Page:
The Craziness of Pork Barrel Spending

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In 2011, the U.S. Congress supposedly banned fiscal “earmarks“—the practice by which legislators would secure funding for special projects in their districts and states by trading their votes for various bills before Congress in return for these rewards. Too often, instead of serving the interests of the people in their districts, elected members of Congress would come to spend their time soliciting campaign donations from special interests and lobbyists who received the benefits of that spending, which made the practice inherently corrupt.

But special-interest budget earmarks didn’t go entirely away. Writing at The Hill, Kristin Tate describes how the game changed so that politicians in Washington, D.C., could keep playing by enlisting help from the bureaucrats they authorized to spend taxpayer dollars:

Watch any politician speak of balancing the government budget, and one of the first and most repeated phrases is related to “waste and abuse.” However, when the time comes to line up at the spending trough, nearly every politician is set to expend tax dollars, often on ridiculous projects. Considering all of the lip service from Democrats and Republicans on fiscal policy, why does so much of our federal funding go toward these expenditures that seem like random topics selected by dart throws?

The budget is broken, in part, because politicians count on two factors. First, voters do not pay very close attention. Second, when they do pay attention they want politicians to be doing something. Earmarking a half million dollars for a Sparta Teapot Museum or another $273,000 toward “fighting goth culture” might seem like exactly what your own member of Congress should be doing. But when you tally up all 435 representatives, 100 senators, and the needs of 50 states, the spending grows so large that ridiculous projects can be shoehorned into bills with little oversight.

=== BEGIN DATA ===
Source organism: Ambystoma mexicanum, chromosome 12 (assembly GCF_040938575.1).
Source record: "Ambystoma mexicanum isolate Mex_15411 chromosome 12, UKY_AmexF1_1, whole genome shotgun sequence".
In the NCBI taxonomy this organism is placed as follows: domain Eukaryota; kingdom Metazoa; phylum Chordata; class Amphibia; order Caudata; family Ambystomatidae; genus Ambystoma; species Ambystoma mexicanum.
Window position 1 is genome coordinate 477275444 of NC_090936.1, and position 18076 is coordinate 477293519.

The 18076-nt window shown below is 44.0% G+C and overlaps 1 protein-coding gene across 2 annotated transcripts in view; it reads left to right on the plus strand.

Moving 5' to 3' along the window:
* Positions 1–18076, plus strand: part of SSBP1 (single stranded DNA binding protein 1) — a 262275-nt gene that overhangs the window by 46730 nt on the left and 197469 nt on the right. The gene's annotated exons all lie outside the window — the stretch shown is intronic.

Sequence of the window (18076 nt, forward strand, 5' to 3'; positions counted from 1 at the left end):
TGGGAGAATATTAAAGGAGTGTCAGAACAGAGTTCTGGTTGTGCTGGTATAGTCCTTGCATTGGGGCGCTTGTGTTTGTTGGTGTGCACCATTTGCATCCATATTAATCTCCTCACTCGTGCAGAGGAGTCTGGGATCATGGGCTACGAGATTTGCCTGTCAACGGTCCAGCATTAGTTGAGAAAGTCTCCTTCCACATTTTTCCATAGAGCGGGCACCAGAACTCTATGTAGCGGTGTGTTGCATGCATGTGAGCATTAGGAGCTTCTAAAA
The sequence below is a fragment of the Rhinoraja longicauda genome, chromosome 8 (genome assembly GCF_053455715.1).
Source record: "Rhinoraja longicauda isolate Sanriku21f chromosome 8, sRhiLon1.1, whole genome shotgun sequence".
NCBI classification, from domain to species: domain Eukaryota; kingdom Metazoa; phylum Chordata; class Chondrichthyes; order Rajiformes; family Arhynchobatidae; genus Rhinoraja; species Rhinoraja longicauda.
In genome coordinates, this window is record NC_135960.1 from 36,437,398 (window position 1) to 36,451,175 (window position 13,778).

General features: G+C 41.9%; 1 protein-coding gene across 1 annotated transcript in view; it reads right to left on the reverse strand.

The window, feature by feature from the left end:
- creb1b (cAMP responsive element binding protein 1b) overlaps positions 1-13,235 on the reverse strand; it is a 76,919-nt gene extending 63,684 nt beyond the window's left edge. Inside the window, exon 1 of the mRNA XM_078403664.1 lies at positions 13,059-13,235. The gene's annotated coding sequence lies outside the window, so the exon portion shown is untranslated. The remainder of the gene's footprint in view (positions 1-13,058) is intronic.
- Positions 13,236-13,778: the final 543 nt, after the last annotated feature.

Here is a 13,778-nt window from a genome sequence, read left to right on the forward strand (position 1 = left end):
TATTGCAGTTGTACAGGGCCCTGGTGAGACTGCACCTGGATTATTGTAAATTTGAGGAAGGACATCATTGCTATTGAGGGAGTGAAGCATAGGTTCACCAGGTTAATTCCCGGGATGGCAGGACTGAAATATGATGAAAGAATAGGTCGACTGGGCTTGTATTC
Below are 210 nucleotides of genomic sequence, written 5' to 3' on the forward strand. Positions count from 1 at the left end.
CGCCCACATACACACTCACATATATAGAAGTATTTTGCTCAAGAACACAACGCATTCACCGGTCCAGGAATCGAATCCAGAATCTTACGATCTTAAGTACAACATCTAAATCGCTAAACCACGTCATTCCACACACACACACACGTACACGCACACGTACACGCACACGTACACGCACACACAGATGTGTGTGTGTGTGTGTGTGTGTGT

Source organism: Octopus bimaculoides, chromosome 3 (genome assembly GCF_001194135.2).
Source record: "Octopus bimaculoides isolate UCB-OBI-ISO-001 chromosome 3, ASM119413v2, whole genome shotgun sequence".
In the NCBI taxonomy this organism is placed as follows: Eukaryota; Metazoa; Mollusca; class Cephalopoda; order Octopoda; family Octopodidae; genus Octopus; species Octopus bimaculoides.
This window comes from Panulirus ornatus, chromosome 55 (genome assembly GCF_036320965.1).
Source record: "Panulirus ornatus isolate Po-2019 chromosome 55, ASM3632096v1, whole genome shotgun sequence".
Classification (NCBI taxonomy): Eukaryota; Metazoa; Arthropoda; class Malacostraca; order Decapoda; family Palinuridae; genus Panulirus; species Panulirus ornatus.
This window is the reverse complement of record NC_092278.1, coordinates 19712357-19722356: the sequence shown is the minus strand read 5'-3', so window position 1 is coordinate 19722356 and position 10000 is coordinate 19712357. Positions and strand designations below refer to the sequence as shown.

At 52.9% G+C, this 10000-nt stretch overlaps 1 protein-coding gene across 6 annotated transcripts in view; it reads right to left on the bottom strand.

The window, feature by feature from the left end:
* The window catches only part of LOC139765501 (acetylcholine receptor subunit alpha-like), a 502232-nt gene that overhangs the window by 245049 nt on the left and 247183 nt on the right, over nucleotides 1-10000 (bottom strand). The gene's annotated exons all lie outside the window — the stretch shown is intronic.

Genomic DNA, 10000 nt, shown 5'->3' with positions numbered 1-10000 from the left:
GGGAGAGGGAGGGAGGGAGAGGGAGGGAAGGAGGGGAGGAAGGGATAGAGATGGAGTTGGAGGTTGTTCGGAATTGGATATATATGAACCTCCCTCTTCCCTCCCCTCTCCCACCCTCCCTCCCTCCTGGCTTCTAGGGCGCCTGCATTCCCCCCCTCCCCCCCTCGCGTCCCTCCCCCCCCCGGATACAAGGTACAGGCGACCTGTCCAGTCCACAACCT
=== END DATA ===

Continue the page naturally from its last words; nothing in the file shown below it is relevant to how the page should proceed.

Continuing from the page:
Members of Congress love earmarks. They make great reelection fodder and present a stellar opportunity to get on the cover of the Palookaville Picayune. After all, if you have money from the other 434 districts for an in kind donation to your next term, then why would you not take advantage? Since a 2011 soft ban on earmarks, members of Congress switched from direct budget requests to using the federal bureaucracy to steer money to their districts. Spending bills include additional funds, which are divided at the discretion of government agencies as well as the White House.

Tate notes that a lot of this spending takes place during the final weeks of the government’s fiscal year each September, when many of these federal agencies will burn through billions of dollars to avoid having their budgets automatically cut because they didn’t spend as much as the Congress had authorized, a frenzy that accounts for much of the crazier pork barrel spending the government does these days.

Tate reviews a number of worthwhile reforms that Congress could take to further rein in the craziness of this uncontrolled pork barrel spending:

Such reforms include a strict cap on the dollar value of earmarks for each district. Why not just ban earmarks altogether? A annually audited system with a hard cap for each district would severely reduce the dollars spent compared to the current budget pool system. Another measure could be a 90 day justification system for agencies before receiving authorization to spend. Finally, there could be a reduction of discretion on spending by agencies. Congress loves to offshore its responsibility by “authorizing the secretary” to spend allocated funds. Instead, any projects costing more than $10 million should have approval by both chambers of Congress.

Without reforms like these, it’s just a matter of time before the individual crazy pork projects blend together to fund even crazier things, like federally funded projects to fight goth culture with tea parties at museums. All paid for by new borrowing, because U.S. taxpayers won’t provide enough money to pay for all the crazy spending that is going unchecked in Washington, D.C.

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